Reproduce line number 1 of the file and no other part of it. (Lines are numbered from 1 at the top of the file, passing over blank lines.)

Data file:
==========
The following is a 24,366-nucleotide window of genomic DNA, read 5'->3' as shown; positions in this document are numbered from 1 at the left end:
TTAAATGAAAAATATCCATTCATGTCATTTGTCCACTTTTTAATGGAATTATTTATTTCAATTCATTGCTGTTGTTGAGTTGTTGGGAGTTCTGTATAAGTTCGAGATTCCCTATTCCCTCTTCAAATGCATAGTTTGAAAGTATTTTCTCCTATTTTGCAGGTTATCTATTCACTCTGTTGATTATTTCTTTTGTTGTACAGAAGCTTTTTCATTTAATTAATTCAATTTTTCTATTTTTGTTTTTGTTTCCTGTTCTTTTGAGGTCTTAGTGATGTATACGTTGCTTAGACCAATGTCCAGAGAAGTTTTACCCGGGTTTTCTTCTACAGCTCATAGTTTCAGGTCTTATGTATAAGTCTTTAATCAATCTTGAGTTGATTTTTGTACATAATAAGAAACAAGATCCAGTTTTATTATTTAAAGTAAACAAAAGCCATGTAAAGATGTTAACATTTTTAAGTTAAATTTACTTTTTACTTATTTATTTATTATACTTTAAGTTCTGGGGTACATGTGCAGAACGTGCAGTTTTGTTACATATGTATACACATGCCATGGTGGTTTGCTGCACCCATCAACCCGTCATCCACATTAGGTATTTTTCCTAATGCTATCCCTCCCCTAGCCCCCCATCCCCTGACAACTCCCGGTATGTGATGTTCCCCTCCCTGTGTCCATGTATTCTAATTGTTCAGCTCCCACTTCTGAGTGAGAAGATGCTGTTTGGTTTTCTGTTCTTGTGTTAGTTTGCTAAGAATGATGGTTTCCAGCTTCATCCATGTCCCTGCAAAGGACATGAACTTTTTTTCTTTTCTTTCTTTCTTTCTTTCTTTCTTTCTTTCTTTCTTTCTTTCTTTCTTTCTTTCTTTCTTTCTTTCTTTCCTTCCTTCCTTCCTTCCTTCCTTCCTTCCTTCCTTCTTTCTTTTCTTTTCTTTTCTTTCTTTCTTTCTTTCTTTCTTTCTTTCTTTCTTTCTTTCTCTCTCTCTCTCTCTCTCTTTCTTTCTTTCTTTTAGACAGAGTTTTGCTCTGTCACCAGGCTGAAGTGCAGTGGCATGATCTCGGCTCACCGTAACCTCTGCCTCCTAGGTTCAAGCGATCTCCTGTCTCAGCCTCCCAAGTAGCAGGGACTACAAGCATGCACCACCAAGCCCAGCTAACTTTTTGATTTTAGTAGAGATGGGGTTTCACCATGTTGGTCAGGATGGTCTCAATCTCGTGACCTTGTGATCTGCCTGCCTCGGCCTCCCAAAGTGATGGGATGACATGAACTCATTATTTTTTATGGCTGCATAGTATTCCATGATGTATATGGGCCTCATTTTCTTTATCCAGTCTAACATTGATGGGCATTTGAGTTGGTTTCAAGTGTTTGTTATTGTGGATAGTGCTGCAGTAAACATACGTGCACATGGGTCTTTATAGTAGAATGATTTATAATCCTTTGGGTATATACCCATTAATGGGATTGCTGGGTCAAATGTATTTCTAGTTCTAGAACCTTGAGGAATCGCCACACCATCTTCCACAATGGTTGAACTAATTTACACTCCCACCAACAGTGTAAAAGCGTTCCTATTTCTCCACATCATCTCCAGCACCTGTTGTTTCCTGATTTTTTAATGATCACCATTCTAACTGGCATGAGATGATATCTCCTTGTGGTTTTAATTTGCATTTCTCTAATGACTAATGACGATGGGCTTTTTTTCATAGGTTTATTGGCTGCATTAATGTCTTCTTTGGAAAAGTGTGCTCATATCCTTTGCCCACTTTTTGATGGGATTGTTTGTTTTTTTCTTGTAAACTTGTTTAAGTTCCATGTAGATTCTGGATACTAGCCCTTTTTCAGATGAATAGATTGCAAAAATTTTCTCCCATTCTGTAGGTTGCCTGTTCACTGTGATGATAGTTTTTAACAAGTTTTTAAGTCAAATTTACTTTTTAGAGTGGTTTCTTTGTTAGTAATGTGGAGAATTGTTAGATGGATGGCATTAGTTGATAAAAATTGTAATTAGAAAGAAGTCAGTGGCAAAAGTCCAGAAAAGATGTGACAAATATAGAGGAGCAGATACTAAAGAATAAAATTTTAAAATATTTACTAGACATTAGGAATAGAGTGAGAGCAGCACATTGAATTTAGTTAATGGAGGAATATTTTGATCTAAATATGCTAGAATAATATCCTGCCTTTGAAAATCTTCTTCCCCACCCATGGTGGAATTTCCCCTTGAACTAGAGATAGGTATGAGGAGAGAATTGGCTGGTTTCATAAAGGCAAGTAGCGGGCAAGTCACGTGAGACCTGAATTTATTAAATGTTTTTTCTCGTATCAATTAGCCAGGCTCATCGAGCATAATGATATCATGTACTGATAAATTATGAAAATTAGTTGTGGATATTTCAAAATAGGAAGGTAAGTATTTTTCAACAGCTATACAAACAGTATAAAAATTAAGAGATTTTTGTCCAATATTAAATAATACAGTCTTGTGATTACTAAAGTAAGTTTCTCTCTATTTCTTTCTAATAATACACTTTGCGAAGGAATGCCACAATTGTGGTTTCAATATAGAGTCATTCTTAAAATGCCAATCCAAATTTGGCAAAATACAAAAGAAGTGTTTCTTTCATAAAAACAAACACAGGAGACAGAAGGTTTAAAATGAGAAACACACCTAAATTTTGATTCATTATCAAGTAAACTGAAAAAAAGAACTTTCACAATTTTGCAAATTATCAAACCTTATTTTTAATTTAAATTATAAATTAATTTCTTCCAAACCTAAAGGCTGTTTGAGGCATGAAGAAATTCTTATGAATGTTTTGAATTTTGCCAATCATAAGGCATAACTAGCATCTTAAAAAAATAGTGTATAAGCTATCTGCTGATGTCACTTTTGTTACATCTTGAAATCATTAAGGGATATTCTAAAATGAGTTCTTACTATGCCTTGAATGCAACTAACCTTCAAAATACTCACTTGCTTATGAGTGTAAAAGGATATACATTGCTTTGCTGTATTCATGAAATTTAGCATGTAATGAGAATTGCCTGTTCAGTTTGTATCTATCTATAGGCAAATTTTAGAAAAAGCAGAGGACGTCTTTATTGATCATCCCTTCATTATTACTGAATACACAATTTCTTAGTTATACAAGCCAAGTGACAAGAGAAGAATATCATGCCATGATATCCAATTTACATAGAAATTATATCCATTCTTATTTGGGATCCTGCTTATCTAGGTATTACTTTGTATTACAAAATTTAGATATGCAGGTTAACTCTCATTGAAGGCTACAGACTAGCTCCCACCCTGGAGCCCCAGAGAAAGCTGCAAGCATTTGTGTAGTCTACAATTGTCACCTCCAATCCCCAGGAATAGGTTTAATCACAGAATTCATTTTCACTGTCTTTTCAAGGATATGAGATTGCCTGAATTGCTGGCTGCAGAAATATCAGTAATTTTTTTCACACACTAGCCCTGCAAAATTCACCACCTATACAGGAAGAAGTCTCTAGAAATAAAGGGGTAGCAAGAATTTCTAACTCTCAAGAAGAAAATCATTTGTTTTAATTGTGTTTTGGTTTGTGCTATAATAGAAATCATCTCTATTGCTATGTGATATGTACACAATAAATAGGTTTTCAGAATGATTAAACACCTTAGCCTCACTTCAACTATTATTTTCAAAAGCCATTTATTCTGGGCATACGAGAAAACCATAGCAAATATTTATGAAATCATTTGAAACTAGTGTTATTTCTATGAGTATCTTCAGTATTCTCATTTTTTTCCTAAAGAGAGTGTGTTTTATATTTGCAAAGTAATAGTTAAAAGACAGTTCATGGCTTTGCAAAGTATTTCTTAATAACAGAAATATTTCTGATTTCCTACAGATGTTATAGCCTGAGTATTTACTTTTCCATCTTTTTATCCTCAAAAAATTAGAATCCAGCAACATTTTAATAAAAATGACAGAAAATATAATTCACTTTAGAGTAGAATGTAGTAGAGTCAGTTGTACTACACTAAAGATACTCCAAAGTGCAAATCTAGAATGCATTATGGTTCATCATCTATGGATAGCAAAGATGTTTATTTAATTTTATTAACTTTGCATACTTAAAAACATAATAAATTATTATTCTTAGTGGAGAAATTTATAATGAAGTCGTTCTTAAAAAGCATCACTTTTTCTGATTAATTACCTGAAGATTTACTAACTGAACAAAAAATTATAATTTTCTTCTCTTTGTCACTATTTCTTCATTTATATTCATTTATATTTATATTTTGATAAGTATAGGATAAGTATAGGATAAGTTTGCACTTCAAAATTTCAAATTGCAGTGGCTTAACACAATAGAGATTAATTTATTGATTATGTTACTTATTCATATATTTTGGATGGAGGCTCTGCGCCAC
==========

The following is a 24,366-nucleotide window of genomic DNA, read 5'->3' as shown; positions in this document are numbered from 1 at the left end: